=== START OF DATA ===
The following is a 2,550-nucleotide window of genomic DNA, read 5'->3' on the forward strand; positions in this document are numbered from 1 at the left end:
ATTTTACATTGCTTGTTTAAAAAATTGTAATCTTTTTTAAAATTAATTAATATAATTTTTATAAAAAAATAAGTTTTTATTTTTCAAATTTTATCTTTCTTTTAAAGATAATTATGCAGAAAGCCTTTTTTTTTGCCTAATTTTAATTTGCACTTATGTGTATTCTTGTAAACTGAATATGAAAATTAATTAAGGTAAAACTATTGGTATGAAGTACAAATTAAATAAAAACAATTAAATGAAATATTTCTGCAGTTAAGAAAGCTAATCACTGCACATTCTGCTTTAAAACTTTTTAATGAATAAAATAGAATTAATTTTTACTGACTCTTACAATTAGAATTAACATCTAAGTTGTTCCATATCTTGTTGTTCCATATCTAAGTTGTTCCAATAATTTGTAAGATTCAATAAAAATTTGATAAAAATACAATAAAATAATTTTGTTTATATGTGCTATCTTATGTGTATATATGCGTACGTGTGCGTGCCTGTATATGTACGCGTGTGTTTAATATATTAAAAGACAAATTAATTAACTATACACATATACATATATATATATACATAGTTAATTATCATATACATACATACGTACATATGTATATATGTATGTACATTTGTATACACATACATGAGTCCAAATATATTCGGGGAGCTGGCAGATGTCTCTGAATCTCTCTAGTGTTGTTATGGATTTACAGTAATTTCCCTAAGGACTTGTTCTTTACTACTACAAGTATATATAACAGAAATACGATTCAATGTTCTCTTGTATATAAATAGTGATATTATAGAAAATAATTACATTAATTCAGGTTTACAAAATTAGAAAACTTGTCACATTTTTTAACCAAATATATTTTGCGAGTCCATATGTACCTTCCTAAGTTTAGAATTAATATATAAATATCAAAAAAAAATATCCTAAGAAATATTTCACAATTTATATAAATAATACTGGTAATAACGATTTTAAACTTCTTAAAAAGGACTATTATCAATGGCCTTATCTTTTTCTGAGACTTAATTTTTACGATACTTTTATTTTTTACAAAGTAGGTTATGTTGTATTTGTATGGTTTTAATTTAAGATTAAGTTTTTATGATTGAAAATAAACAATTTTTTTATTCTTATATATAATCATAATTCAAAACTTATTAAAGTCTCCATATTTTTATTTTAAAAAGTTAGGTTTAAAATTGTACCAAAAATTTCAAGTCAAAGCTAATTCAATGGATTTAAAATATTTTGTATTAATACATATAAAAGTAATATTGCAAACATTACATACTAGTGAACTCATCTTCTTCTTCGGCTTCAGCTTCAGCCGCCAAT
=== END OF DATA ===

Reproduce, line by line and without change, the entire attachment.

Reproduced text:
The following is a 2,550-nucleotide window of genomic DNA, read 5'->3' on the forward strand; positions in this document are numbered from 1 at the left end:
ATTTTACATTGCTTGTTTAAAAAATTGTAATCTTTTTTAAAATTAATTAATATAATTTTTATAAAAAAATAAGTTTTTATTTTTCAAATTTTATCTTTCTTTTAAAGATAATTATGCAGAAAGCCTTTTTTTTTGCCTAATTTTAATTTGCACTTATGTGTATTCTTGTAAACTGAATATGAAAATTAATTAAGGTAAAACTATTGGTATGAAGTACAAATTAAATAAAAACAATTAAATGAAATATTTCTGCAGTTAAGAAAGCTAATCACTGCACATTCTGCTTTAAAACTTTTTAATGAATAAAATAGAATTAATTTTTACTGACTCTTACAATTAGAATTAACATCTAAGTTGTTCCATATCTTGTTGTTCCATATCTAAGTTGTTCCAATAATTTGTAAGATTCAATAAAAATTTGATAAAAATACAATAAAATAATTTTGTTTATATGTGCTATCTTATGTGTATATATGCGTACGTGTGCGTGCCTGTATATGTACGCGTGTGTTTAATATATTAAAAGACAAATTAATTAACTATACACATATACATATATATATATACATAGTTAATTATCATATACATACATACGTACATATGTATATATGTATGTACATTTGTATACACATACATGAGTCCAAATATATTCGGGGAGCTGGCAGATGTCTCTGAATCTCTCTAGTGTTGTTATGGATTTACAGTAATTTCCCTAAGGACTTGTTCTTTACTACTACAAGTATATATAACAGAAATACGATTCAATGTTCTCTTGTATATAAATAGTGATATTATAGAAAATAATTACATTAATTCAGGTTTACAAAATTAGAAAACTTGTCACATTTTTTAACCAAATATATTTTGCGAGTCCATATGTACCTTCCTAAGTTTAGAATTAATATATAAATATCAAAAAAAAATATCCTAAGAAATATTTCACAATTTATATAAATAATACTGGTAATAACGATTTTAAACTTCTTAAAAAGGACTATTATCAATGGCCTTATCTTTTTCTGAGACTTAATTTTTACGATACTTTTATTTTTTACAAAGTAGGTTATGTTGTATTTGTATGGTTTTAATTTAAGATTAAGTTTTTATGATTGAAAATAAACAATTTTTTTATTCTTATATATAATCATAATTCAAAACTTATTAAAGTCTCCATATTTTTATTTTAAAAAGTTAGGTTTAAAATTGTACCAAAAATTTCAAGTCAAAGCTAATTCAATGGATTTAAAATATTTTGTATTAATACATATAAAAGTAATATTGCAAACATTACATACTAGTGAACTCATCTTCTTCTTCGGCTTCAGCTTCAGCCGCCAAT